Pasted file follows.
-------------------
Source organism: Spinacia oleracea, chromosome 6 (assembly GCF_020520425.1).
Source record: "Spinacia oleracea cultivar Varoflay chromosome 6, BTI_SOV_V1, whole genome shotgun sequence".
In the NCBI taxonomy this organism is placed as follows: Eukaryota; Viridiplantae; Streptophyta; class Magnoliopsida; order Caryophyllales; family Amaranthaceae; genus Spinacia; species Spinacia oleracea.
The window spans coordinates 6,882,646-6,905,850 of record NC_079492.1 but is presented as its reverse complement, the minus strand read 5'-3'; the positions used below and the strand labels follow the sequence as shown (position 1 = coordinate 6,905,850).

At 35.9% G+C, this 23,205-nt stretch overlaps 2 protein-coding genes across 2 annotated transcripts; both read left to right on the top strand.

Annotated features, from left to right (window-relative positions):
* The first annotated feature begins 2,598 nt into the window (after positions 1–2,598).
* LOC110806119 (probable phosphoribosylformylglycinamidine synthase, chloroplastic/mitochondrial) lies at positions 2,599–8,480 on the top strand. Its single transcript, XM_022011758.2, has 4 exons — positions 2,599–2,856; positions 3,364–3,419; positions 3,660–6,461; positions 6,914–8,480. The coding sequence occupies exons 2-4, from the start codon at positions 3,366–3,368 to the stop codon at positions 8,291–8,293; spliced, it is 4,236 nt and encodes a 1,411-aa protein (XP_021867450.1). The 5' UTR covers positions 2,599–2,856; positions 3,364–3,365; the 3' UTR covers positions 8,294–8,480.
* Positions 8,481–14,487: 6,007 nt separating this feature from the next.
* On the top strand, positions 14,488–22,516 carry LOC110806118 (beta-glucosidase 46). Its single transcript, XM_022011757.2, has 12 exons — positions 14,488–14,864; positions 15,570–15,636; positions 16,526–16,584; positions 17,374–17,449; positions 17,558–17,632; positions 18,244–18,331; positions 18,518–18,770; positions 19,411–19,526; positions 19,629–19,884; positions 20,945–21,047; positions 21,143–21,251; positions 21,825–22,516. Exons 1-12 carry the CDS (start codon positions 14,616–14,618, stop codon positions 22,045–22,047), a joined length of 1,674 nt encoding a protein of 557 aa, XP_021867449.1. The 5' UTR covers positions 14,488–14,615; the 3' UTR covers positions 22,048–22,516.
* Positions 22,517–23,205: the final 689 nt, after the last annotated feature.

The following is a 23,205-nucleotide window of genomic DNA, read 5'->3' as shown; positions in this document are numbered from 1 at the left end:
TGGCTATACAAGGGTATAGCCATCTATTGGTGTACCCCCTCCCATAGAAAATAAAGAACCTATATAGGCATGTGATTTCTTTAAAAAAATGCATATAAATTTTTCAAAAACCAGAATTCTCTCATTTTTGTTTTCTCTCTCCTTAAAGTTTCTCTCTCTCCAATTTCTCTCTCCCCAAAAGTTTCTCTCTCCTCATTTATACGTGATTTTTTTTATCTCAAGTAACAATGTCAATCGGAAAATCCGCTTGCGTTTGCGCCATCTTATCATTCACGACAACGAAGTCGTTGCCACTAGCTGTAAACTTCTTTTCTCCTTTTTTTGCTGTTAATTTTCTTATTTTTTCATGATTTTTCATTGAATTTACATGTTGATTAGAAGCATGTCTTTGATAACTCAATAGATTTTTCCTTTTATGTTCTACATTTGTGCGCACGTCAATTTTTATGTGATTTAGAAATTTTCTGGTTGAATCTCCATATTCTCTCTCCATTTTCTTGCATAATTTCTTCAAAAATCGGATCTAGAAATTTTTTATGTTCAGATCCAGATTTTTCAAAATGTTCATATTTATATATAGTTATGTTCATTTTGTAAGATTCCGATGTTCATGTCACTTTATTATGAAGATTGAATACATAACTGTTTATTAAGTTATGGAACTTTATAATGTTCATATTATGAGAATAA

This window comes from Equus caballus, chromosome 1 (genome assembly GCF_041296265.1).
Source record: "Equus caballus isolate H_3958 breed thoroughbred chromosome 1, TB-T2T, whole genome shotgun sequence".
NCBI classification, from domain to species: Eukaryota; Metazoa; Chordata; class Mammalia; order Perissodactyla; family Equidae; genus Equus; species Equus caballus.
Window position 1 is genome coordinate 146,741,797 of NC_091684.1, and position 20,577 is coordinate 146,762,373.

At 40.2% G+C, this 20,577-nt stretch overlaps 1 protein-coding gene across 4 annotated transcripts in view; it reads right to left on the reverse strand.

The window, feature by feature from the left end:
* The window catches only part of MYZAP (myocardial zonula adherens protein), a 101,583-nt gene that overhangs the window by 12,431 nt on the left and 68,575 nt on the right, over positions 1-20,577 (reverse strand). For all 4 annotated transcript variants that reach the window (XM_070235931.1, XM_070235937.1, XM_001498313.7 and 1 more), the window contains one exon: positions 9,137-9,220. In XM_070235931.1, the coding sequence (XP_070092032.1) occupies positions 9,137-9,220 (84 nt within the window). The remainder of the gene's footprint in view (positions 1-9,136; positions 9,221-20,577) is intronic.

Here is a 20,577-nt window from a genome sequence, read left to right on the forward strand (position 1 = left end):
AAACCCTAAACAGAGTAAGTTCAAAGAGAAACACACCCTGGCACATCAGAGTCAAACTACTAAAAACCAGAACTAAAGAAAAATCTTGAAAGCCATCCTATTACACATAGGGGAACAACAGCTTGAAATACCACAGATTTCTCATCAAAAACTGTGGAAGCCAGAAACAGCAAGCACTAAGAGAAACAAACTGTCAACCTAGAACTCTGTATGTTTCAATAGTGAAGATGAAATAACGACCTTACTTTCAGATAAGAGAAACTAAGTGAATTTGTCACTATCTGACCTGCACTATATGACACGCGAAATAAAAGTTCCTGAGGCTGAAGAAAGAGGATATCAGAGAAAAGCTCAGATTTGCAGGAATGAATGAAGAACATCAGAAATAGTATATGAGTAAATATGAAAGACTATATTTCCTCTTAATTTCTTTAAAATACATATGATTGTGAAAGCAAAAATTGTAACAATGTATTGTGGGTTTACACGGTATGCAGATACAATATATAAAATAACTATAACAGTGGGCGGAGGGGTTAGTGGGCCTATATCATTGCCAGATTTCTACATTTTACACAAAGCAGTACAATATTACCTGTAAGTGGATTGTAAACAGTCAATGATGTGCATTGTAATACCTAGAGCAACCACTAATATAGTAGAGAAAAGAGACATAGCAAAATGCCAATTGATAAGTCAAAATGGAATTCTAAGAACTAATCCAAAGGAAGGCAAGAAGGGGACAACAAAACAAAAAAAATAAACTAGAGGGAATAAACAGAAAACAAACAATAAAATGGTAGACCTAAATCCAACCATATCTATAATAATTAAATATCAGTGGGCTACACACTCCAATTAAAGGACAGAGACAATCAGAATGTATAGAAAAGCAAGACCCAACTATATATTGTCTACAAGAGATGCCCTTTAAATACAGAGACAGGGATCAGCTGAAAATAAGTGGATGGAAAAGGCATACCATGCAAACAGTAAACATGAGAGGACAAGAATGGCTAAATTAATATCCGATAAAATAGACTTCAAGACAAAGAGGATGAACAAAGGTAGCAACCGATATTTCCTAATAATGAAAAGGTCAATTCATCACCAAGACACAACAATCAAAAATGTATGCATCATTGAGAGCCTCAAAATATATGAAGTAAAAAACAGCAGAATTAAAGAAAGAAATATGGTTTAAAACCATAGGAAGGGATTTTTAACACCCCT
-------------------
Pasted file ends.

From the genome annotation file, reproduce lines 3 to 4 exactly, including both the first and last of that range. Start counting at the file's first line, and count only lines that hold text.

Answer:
In the NCBI taxonomy this organism is placed as follows: Eukaryota; Viridiplantae; Streptophyta; class Magnoliopsida; order Caryophyllales; family Amaranthaceae; genus Spinacia; species Spinacia oleracea.
The window spans coordinates 6,882,646-6,905,850 of record NC_079492.1 but is presented as its reverse complement, the minus strand read 5'-3'; the positions used below and the strand labels follow the sequence as shown (position 1 = coordinate 6,905,850).